vocative

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vocative

Nouns of address (technically called vocatives, but also known as nominatives of address or nouns of direct address) identify the person or group being directly spoken to. Like interjections, they are grammatically unrelated to the rest of the sentence—that is, they don’t modify or affect any other part of it. Instead, they are used to let the listener or reader know who you are addressing, or to get that person’s attention.
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voc·a·tive

 (vŏk′ə-tĭv)
adj.
1. Relating to, characteristic of, or used in calling.
2. Of, relating to, or being a grammatical case in certain inflected languages that indicates the person or thing being addressed.
n.
1. The vocative case.
2. A word or form in the vocative case.

[Middle English vocatif, from Old French, from Latin vocātīvus (cāsus), vocative (case), from vocātus, past participle of vocāre, to call; see vocation.]

voc′a·tive·ly adv.

vocative

(ˈvɒkətɪv)
adj
1. relating to, used in, or characterized by calling
2. (Grammar) grammar denoting a case of nouns, in some inflected languages, used when the referent of the noun is being addressed
n
(Grammar) grammar
a. the vocative case
b. a vocative noun or speech element
[C15: from Latin phrase vocātīvus cāsus the calling case, from vocāre to call]
ˈvocatively adv

voc•a•tive

(ˈvɒk ə tɪv)

adj.
1. of or designating a grammatical case, as in Latin, used to indicate that a noun or pronoun refers to the person or thing being addressed.
2. of or used in calling or addressing.
n.
3. the vocative case.
4. a word in this case, as Latin Paule “O Paul.”
[1400–50; late Middle English < Latin vocātīvus (cāsus)=vocāt(us), past participle of vocāre to call + -īvus -ive]
voc′a•tive•ly, adv.
ThesaurusAntonymsRelated WordsSynonymsLegend:
Noun1.vocative - the case (in some inflected languages) used when the referent of the noun is being addressed
oblique, oblique case - any grammatical case other than the nominative
Adj.1.vocative - relating to a case used in some languages; "vocative verb endings"
linguistics - the scientific study of language
Translations
pátý pádvokativvokativní
kutsumuksellinenvokatiivinen
vocatifvocationnel
vokativvokativan
megszólítómegszólító eset
ávarpsfall
呼格呼格の天職の
šauksmininkas
aanspreekvorm
vokativ
vocativ
vokativ

vocative

[ˈvɒkətɪv]
A. ADJ vocative casevocativo m
B. Nvocativo m

vocative

[ˈvɒkətɪv] nvocatif m

vocative

nAnredeform f, → Vokativ m; vocative caseAnredefall m, → Vokativ m

vocative

[ˈvɒkətɪv]
1. adjvocativo/a
2. nvocativo
References in classic literature ?
O endless vocatives that would still leave expression slipping helpless from the measurement of mortal folly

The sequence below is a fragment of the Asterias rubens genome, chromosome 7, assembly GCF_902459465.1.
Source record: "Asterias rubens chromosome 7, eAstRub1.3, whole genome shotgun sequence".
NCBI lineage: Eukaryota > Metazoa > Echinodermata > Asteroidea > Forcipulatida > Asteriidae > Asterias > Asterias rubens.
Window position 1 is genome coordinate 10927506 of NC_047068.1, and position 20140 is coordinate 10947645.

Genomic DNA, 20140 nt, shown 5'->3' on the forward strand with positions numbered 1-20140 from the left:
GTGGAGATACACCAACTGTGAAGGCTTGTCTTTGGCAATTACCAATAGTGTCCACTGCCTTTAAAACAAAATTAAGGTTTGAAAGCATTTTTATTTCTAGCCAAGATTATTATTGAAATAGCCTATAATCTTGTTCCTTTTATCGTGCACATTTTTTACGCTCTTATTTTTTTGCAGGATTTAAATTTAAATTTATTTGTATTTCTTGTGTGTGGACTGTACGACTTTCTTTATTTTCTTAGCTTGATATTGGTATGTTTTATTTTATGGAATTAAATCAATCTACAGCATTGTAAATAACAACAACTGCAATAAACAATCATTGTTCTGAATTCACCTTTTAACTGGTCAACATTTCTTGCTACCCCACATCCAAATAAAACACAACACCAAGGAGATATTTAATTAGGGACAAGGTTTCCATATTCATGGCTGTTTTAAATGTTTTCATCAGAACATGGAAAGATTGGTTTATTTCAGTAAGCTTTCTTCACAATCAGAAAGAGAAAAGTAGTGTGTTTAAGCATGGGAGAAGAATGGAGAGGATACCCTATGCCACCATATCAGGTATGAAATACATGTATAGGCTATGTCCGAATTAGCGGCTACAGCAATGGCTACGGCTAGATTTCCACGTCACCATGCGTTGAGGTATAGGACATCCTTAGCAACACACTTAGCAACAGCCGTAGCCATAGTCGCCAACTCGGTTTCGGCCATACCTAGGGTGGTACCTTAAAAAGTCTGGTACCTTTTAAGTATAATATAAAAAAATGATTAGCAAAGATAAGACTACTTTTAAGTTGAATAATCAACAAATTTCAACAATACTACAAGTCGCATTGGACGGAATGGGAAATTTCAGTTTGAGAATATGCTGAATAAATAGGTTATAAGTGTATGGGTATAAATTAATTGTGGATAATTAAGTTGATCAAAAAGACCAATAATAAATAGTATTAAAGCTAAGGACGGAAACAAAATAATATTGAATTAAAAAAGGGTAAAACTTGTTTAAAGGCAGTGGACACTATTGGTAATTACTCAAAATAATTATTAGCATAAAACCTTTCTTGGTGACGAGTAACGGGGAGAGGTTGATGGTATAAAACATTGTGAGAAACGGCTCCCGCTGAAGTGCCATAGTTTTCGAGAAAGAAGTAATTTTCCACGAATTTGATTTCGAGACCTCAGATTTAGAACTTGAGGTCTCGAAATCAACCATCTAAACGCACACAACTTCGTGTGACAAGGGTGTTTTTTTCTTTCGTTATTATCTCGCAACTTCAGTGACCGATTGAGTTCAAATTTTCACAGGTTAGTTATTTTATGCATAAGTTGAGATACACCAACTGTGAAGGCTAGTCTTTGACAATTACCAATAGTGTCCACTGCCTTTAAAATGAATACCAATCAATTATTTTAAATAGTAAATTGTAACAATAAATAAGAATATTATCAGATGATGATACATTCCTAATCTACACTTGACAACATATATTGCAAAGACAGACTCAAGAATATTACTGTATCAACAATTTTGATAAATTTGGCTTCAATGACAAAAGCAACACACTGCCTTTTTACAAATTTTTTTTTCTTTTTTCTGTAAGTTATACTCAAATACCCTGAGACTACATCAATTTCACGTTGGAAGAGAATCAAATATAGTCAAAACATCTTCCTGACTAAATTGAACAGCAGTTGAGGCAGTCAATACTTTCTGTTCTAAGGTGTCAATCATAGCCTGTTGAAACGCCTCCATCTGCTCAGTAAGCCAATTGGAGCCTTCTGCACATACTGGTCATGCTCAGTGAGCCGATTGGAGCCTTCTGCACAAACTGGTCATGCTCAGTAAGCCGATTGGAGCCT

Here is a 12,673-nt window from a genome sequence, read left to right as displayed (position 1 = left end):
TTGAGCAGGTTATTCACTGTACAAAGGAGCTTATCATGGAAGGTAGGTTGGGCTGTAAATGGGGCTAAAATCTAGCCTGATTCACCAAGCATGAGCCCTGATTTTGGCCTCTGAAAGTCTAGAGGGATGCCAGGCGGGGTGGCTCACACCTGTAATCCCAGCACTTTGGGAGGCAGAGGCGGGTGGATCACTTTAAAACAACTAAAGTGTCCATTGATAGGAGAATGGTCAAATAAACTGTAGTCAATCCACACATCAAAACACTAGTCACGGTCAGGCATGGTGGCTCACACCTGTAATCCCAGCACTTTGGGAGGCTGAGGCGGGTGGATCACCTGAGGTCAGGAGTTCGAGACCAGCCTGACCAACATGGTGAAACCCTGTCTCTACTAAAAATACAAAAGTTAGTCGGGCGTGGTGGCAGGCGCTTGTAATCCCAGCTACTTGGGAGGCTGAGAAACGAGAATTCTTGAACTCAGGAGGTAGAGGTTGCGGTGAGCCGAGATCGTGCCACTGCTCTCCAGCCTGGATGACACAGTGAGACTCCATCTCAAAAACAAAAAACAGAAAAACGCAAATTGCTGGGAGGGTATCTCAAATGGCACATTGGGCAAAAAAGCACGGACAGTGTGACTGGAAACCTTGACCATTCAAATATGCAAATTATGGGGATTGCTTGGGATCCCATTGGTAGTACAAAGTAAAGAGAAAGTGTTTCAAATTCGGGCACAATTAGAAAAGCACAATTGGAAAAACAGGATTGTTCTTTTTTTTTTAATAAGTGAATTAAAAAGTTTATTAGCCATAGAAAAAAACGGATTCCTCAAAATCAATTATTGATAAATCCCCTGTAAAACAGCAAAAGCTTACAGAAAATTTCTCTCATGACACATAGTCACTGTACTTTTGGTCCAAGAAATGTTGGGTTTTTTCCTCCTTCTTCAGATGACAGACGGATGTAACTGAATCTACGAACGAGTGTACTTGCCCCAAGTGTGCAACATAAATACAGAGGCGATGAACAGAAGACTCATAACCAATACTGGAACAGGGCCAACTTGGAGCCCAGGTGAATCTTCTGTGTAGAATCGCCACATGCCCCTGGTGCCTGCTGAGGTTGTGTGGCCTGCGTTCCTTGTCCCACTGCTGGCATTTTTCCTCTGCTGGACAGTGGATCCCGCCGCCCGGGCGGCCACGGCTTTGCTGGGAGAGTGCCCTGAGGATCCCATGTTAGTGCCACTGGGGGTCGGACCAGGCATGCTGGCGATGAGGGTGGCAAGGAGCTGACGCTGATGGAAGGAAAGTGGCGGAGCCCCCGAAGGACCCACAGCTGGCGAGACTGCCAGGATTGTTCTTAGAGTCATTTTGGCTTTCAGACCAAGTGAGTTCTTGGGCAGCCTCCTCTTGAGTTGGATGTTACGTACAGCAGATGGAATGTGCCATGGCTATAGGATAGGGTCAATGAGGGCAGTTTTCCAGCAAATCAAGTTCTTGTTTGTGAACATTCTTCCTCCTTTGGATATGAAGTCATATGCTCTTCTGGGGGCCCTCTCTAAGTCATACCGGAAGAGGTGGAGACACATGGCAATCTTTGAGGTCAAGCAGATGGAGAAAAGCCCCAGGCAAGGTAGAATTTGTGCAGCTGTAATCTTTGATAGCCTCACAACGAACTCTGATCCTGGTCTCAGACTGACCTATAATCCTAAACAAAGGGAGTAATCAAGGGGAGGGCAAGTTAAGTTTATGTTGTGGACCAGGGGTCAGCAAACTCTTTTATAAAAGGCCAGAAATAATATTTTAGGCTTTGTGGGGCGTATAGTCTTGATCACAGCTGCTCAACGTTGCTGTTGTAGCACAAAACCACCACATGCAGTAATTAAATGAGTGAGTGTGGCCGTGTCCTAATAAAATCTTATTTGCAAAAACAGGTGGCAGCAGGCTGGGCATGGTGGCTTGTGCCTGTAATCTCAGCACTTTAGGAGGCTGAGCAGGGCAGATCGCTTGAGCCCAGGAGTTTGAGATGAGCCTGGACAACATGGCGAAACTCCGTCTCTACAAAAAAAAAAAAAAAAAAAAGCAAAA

Indeed, the entire bhakti tradition is replete with vocatives and imperatives, indicating that the poets anticipate the divine ear and expect consequent divine action.
In the Draft F-10 Australian Curriculum: Languages (Vietnamese) this language resource for expressing attitude has not been included in the content descriptions, even though the polite vocatives, 'da' and 'thua', used to achieve similar effects were explicitly explained in elaboration 2.
in vocatives (Amico mio, vedrai che presto starai meglio.
Mark Allon's survey of the three Ekottarika-agama-type sutras does not afford good comparison, as unfortunately most often the vocatives, if they had been there, would have come at the left hand side of the line, which is missing in the fragments.
According to Pamela Smith, oriki ranges "from a mother's simple morning salutation/praise-appellation to her child to lengthy, ceremonial, professional chanter/drummer vocatives of elaborate proportions, extolling the noble deeds of rulers, orisa, spiritual beings, or even inanimate objects" (352-53).
They also nominate students for turns in the exchanges by using vocatives (Ash, Nina), the affirmative (yes) and gestures such as pointing and nodding.
The key-term is "infer" The audience is aware of an inference--it infers from the interjections and vocatives that the character has (or pretends to have) certain emotions.
4 (Winter 1987): 53-65, also discusses the "vocative thicknesses" of the poem in which "Michael's vocatives deliver a summons" (53).
Vocatives identify the person addressed by their name: prior nomination is assumed.
In poems like "My Last Duchess" or "The Flea," for example, the speaker is clearly addressing an other who, though silent, makes gestures of some kind that elicit a response from him; the movement of the poem is as much defined by the addressee's responses as it is by the speaker's vocatives.
Then, within these speeches, the author studies the effect of the vocatives, the use of metaphors and comparisons, subordination, questions, and the length of the sentences.